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Adolescence Education (Liberal Arts & Sciences) (A.S.)

Study adolescence education at JCC and lead the next generation

Become a leader and change lives in your classroom and in your community. When you earn an associate degree in Adolescence Education at Jamestown Community College, you’ll be able to work in the education field with adolescents in grades 7-12. You can also pursue your bachelor’s degree and become a public school teacher.

As an education major in the Liberal Arts & Sciences programs, you will select a concentration or content (subject) area of expertise. Appropriate concentrations should be discussed with your advisor and are highly dependent upon your transfer school. Some examples of concentrations are English, modern languages, social sciences, math, math/science, general science, and specific science areas.

The A.S. degree prepares you to transfer and continue coursework in order to earn a bachelor’s degree, which is necessary to become a public school teacher. You can also apply for teaching assistant positions directly after graduation from JCC.

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Clubs & Organizations

Clubs & Organizations

  • Teacher Education Club

Internships & Fieldwork

Internships & Fieldwork

You’ll have the opportunity to complete multiple field placements, helping you specialize in your field.

Related Majors

Related Majors

Your career after JCC

To become a public school teacher, you will need to transfer for a bachelor’s degree in education. Once the bachelor’s degree in adolescence education is completed, you’ll be eligible for initial certification as a teacher for adolescents grades 7-12.

If you do not transfer and instead move directly into the workforce, you will be eligible for positions such as a teaching assistant or teacher’s aide in a public or private school setting.

As a teacher, you will influence the lives of your students and motivate them to learn through implementing lesson plans, educational goals, and creativity. Your lessons will become the cornerstones on which students build their future plans. In your classroom, you can create an environment in which learning is exciting and accessible. You’ll also be a mentor to your students, listening to them and validating their life stories as you support their self esteem and teach them skills they’ll use for the rest of their lives.

You can also specialize in special education, education administration, curriculum design, student counseling, and more in any setting that welcomes the pursuit of learning. Consider roles in youth organizations, residential life, student activities, prison systems, rehabilitation centers, tutoring, and other areas in addition to teaching in public schools.

Available at
All Locations


Minimum program credit hours: 60

Program Codes
Degree Option
Associate in Science Degree
Hegis Code
Curriculum Code
General Requirements
21 credit hours
ENG 1510: English Composition I3
ENG 1530: English Composition II3
World Language Requirement

Choose from courses within the ARA, CHI, FRE, RUS, SPA disciplines.

PSY 1510: General Psychology3
PSY 2550: Psychology of Adolescence3
MAT 1500: Problem Solving with Mathematics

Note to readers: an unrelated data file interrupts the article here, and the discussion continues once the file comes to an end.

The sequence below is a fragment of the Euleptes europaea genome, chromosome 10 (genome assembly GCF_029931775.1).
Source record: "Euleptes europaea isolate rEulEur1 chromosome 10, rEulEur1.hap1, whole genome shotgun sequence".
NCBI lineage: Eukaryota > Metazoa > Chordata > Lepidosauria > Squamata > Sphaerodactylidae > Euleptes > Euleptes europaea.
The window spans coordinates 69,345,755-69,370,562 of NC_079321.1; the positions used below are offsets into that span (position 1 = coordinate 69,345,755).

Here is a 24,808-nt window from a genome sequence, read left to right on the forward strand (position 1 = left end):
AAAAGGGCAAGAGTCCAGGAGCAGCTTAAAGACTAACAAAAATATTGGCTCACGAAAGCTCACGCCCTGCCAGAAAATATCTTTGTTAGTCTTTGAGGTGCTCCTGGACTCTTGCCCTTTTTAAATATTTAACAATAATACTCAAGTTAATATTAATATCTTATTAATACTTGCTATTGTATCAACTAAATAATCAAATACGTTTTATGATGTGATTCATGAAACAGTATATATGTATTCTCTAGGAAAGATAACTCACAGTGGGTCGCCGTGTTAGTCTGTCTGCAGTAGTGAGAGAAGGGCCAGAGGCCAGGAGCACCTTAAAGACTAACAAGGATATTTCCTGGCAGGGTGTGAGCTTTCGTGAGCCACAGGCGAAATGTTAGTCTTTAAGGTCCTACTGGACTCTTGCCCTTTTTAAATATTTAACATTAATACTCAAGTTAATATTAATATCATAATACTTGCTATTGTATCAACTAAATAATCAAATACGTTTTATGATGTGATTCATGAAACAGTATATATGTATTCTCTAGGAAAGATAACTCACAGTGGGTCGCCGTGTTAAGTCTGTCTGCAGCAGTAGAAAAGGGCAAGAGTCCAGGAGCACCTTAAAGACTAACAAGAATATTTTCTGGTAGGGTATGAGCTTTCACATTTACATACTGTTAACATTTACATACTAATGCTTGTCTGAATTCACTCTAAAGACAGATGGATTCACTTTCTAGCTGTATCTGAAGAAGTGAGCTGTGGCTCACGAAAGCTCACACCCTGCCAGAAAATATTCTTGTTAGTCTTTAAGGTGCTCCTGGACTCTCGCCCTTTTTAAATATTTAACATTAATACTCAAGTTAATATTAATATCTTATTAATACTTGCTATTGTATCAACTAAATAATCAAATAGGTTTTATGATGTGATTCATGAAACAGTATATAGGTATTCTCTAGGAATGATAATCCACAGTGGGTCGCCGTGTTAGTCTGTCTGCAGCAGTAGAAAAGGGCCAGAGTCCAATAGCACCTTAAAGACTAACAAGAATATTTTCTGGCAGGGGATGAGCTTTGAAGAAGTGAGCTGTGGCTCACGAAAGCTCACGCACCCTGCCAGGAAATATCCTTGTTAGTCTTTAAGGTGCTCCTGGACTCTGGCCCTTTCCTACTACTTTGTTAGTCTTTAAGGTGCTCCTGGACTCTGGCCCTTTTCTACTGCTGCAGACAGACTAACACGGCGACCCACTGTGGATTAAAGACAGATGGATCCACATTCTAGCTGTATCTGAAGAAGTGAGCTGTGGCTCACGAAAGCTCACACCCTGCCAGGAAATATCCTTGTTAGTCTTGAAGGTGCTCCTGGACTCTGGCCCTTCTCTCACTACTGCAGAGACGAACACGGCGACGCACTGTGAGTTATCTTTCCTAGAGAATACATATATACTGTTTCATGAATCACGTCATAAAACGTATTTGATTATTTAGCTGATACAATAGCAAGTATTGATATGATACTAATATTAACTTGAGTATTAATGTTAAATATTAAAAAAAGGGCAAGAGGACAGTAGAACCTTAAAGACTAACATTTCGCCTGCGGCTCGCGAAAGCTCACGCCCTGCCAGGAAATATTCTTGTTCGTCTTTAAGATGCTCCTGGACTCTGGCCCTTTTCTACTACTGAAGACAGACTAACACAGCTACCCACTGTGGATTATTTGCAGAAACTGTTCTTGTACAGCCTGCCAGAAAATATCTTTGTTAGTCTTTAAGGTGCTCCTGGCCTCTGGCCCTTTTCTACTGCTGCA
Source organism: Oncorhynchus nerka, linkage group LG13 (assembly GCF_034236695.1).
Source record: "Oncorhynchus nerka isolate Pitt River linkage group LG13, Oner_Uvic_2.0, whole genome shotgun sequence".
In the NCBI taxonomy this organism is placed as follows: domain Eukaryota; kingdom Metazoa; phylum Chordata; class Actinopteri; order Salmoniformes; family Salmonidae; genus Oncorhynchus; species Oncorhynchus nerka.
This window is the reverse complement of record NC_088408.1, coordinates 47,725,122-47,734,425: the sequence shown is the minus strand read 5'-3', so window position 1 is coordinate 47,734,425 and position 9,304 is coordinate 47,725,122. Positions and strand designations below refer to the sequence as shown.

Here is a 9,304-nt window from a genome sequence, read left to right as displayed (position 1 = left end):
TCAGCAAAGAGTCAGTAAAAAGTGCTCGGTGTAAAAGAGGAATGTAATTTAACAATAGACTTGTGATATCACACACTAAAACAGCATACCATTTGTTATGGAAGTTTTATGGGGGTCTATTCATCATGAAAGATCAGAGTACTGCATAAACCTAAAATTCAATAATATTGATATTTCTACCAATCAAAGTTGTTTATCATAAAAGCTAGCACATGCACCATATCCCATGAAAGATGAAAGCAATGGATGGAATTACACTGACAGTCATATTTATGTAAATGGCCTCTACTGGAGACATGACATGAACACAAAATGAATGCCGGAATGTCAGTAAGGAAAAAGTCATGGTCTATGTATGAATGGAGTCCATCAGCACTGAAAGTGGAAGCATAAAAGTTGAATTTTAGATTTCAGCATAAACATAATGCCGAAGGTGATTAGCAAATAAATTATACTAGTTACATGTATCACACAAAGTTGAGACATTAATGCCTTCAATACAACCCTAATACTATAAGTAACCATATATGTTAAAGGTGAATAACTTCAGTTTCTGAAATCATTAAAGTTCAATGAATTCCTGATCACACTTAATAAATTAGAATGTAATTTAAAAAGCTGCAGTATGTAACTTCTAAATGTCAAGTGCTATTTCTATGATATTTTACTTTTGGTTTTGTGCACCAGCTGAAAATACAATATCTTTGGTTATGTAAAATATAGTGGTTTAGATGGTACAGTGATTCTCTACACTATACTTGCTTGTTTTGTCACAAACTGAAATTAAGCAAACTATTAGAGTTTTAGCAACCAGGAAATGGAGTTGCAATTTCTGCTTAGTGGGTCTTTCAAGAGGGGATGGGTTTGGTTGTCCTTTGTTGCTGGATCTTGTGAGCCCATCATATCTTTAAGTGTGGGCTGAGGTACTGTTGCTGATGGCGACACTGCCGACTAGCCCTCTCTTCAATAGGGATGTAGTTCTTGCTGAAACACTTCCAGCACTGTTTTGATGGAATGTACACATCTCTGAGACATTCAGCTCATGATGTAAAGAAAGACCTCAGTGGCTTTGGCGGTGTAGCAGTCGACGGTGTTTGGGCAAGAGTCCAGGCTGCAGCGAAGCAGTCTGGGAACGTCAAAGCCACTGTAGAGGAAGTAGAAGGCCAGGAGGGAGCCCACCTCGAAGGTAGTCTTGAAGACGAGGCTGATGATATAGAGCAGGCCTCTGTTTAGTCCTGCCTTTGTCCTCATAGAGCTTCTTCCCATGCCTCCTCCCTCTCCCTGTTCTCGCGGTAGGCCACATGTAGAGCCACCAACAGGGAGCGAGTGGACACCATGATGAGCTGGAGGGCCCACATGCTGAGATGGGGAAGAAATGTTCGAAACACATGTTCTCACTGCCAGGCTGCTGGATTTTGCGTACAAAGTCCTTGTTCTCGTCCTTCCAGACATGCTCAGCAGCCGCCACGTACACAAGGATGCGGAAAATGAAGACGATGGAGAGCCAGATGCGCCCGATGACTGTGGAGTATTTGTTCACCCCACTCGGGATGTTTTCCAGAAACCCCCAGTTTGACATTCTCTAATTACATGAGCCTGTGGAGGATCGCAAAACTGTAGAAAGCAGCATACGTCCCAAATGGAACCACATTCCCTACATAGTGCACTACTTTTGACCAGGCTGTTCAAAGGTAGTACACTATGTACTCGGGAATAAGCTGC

(or higher)

Core Requirements
23 credit hours
EDU 1510: Foundations of Education3

Students must choose one of the following areas in which to earn the 12-18 credit hours:

Humanities Electives12-18
Social Sciences Electives12-18
Mathematics and Sciences Electives12-18
Any EDU course (not already required) or MAE 2510

(to supplement program specialization to 23 total credits)

14-16 credit hours

Depending on student's specialization choice, up to 16 credits may need to be SUNY general education specific to satisfy all 10 categories.

Important Points
  • Students planning to transfer should work closely with a transfer counselor and an academic advisor. The degree requirements may be modified depending on the requirements of the specific transfer institution. Many transfer institutions also have specific overall GPA requirements.
  • Students planning to transfer to a four-year SUNY institution to complete their teacher education baccalaureate degree must complete the entire SUNY General Education Requirements (SUNY-GER) plus an additional three credits of foreign language. Students must work closely with an academic advisor when choosing the courses to fulfill SUNY General Education Requirements.
  • EDU 1510, 2210, and 2460 all include a field component. The number of field hours varies by course. It is possible to achieve a total of 165 field hours through JCC coursework.
Program Student Learning Outcomes

Upon completion of the program, students will be able to:

  1. Compose a basic personal philosophy of education using established criteria based on their combined experiences integrating course instruction, reading, reflective writing, discussion, and field placements.
  2. Demonstrate and practice basic applications of tenets of effective teaching through presentation projects, reading, reflective writing, discussion, and field placements. This includes, but is not limited to, principles of lesson planning, classroom management, and reflective teaching.
  3. Understand how adolescents learn and develop, and will demonstrate this by designing and implementing appropriate and meaningful learning opportunities that support adolescents’ intellectual, social, and personal development.